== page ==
Or: “The ‘beach resort’ is three blocks away from a rocky outcrop.”

And, of course it could be that: “There is no resort, we aren’t an airline, this is spam and we are going to steal your $169 – have a nice day.”

Safe travels. Remain seated, keep your hands inside at all times and be sure to pack your sense of humor.

83 thoughts on “The Language of Travel Explained

Add yours

    1. Thanks! My wife hears these stories all the time (and she doesn’t travel). In general, I get where I’m going and the people I encounter are nice. So I guess I should count my blessings, but some things are just too absurd to ignore.

      Liked by 1 person

  1. Ha! For an infrequent traveler, you have nailed it. Especially the ” we actually have a room ready for you.” After entering said room and noticing my view of concrete and the tops of air-conditioners, I went back downstairs and told them while I appreciated their desire to accommodate me, I would gladly wait and there was no way in hell I was going back upstairs.
    It’s now become a game to translate what they are really saying vs what they want you to hear. Good one, Dan.

    Liked by 1 person

    1. Thanks Lois. I’ve had rooms with nice views, but I’ve had plenty that were overlooking the loading dock. For a short stay, I don’t usually care, especially if I’m alone. I did ask to be moved away from the noisy elevator.


  2. Having just flown and experienced those same hotels in the past, this made me chuckle. It especially reminded me of the cramped middle seat I was in on the way to DC and back, in addition to the horrible tasting pretzels and peanuts they served. Yuch!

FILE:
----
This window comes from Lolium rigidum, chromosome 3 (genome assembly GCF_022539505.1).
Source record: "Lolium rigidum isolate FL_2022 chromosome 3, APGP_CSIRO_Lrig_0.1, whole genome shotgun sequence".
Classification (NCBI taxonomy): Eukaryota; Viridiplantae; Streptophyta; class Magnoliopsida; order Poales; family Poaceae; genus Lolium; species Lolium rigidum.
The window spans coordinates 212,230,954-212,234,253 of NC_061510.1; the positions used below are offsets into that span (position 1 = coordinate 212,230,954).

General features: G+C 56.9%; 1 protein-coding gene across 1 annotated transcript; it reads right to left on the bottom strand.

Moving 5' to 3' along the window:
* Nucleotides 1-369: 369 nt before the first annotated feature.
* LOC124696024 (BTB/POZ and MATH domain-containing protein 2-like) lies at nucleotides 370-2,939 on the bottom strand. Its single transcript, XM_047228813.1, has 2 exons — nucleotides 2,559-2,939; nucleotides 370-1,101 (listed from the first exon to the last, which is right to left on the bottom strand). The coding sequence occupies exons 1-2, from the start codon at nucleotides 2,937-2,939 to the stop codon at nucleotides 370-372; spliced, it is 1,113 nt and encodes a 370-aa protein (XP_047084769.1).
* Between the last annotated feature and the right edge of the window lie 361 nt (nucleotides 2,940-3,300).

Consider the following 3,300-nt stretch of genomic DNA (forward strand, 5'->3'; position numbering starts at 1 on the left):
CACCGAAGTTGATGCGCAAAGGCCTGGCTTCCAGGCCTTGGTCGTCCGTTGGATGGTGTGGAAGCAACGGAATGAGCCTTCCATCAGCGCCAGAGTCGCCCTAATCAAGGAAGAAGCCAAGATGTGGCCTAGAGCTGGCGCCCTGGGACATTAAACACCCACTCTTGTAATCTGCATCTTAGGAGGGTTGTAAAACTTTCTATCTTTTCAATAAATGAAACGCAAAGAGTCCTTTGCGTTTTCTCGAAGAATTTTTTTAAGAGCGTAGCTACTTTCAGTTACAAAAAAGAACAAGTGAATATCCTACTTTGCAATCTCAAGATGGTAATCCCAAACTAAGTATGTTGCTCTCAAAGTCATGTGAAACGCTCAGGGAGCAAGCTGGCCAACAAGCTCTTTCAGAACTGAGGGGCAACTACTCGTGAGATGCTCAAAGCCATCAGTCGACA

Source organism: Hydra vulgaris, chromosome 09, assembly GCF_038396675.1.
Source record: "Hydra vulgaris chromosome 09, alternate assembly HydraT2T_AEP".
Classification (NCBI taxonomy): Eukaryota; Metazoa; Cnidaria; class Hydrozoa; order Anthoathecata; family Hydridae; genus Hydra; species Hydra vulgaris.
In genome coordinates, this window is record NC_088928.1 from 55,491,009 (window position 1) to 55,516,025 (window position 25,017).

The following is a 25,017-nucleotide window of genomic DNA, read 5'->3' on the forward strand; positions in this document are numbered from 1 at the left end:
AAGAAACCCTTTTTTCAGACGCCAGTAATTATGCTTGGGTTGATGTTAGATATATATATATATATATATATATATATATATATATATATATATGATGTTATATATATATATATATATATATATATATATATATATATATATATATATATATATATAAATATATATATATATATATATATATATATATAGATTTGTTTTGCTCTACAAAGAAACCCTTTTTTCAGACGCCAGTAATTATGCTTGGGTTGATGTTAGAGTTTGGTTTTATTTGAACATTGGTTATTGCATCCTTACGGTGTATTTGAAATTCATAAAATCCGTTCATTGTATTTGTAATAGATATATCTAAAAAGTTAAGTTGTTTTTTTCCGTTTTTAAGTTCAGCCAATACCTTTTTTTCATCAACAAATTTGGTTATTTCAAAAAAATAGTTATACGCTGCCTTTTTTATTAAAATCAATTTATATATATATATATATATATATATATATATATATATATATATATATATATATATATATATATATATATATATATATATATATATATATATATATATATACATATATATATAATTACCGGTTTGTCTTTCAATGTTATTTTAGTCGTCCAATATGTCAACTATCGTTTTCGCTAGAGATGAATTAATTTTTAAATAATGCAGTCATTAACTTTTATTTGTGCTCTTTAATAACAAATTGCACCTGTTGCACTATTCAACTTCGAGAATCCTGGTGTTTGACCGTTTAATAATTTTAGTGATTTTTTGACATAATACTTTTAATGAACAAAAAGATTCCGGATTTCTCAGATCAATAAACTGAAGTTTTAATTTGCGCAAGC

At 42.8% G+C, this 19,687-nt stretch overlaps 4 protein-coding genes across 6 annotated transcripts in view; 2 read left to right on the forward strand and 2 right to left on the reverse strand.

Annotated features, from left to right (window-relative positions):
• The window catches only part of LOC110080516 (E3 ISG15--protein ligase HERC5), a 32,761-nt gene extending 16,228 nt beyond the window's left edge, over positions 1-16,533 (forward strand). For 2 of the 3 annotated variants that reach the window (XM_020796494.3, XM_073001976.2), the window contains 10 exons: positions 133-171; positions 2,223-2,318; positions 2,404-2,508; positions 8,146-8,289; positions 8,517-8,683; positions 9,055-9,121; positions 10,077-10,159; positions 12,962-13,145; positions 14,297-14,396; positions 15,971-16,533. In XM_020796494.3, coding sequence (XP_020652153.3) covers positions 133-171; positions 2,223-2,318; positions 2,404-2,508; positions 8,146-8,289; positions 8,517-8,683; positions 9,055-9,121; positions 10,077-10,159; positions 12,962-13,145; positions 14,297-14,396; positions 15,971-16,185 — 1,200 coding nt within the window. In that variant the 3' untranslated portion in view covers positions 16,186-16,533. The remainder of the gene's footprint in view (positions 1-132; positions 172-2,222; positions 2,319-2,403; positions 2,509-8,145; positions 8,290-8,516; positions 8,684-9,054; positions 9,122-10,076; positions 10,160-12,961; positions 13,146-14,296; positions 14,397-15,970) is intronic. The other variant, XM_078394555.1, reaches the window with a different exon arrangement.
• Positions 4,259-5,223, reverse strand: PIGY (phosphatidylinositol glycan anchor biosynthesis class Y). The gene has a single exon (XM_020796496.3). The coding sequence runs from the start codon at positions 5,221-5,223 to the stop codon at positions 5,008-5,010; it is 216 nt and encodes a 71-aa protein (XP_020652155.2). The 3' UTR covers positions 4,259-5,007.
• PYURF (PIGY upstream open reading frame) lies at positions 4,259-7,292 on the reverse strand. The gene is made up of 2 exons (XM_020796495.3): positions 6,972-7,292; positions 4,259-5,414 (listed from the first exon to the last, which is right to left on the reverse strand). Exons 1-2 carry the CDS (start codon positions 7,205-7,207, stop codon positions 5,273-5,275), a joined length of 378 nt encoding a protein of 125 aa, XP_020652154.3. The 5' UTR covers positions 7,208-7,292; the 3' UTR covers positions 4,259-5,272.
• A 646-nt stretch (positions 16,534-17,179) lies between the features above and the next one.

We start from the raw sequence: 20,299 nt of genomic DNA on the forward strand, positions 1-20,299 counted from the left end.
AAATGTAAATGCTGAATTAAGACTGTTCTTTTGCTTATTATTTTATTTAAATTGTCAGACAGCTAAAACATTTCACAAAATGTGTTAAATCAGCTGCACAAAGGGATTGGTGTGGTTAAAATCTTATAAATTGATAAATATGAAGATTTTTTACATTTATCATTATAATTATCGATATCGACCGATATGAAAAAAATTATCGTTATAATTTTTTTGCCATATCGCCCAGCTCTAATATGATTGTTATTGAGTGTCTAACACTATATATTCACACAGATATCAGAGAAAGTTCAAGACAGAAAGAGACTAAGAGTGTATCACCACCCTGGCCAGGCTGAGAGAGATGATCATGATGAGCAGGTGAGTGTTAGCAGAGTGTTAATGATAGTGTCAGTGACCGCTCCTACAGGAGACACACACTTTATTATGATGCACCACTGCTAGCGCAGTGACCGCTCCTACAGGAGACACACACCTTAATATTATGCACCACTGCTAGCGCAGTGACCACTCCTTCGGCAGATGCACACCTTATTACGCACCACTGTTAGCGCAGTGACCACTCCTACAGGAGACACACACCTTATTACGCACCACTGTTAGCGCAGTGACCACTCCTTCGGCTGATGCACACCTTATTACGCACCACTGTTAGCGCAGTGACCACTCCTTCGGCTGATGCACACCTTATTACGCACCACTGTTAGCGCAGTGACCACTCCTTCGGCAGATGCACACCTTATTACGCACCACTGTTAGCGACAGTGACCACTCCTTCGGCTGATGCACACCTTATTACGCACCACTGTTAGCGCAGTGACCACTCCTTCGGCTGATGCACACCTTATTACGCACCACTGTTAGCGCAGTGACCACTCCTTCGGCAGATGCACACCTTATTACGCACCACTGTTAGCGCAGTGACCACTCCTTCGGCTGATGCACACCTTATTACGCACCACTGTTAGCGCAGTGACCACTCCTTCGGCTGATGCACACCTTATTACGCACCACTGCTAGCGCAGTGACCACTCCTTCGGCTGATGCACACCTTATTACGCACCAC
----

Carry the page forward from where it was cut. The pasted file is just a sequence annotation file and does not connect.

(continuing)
Liked by 1 person

  3. I fly when I have to, but it certainly doesn’t fall anywhere on the enjoyment scale any more. I’ve experienced everything you mentioned, but the one that makes my pulse start to quicken and not in a good way is the pushing back to stay on time. I immediately start worrying about how long we could be help hostage on the tarmac.

    Liked by 1 person

  4. Oh so bang on. I’m thankful that I only travel for business 2-3 times a year now, but I used to travel a lot more. I’ve experienced every single item on your list. The Convention has negotiated a great rate is the best, isn’t it? When you get there not only are they under renovations, but they claw back any discounts the gave with $19.95 a day wifi, a $29.00 buffet breakfast, and charging you ten bucks a pop to make local or toll-free calls from your room!
    Great post Dan.


    1. You’ve been to that conference Norm. Yes, I forgot to mention the way they take those discounts back. I’m on the roads about a dozen times. Some air, some drive and some train. I used to travel a lot more often. Thanks for dropping by and for adding to the story Norm!

      Liked by 1 person

  5. Thanks for providing me with my first (and much needed) chuckle of the day. I like the dumpster shot, and the tarped hotel hallway shot. I bet you didn’t.


    Liked by 1 person

  6. I’ve experienced so many of these travel grumbles that I was nodding along as I read. I also require vegetarian food on flights which leads to a whole other level of entertainment courtesy of incompetence. I’ve learned to have very low expectations but throwing in traveling with kids into the mix and my frustrations still build. Thanks for the fun read and schadenfreude.

    Liked by 1 person

      1. Well on one flight where I had ordered a vegetarian meal I was told that there was no vegetarian food on board. When I enquired how they were going to resolve the problem, the head steward helpfully suggested I just pull the ham out of the sandwich and eat the rest. I asked if they would give me the same advice had I requested a halal or kosher meal. He then threw some pretzels in my lap. I don’t eat pretzels so that gesture was an insult and of no help. The next meal rolled around and again no vegetarian option. Aeroplane food never excites my tastebuds but I don’t expect to be made to go hungry.

        Liked by 1 person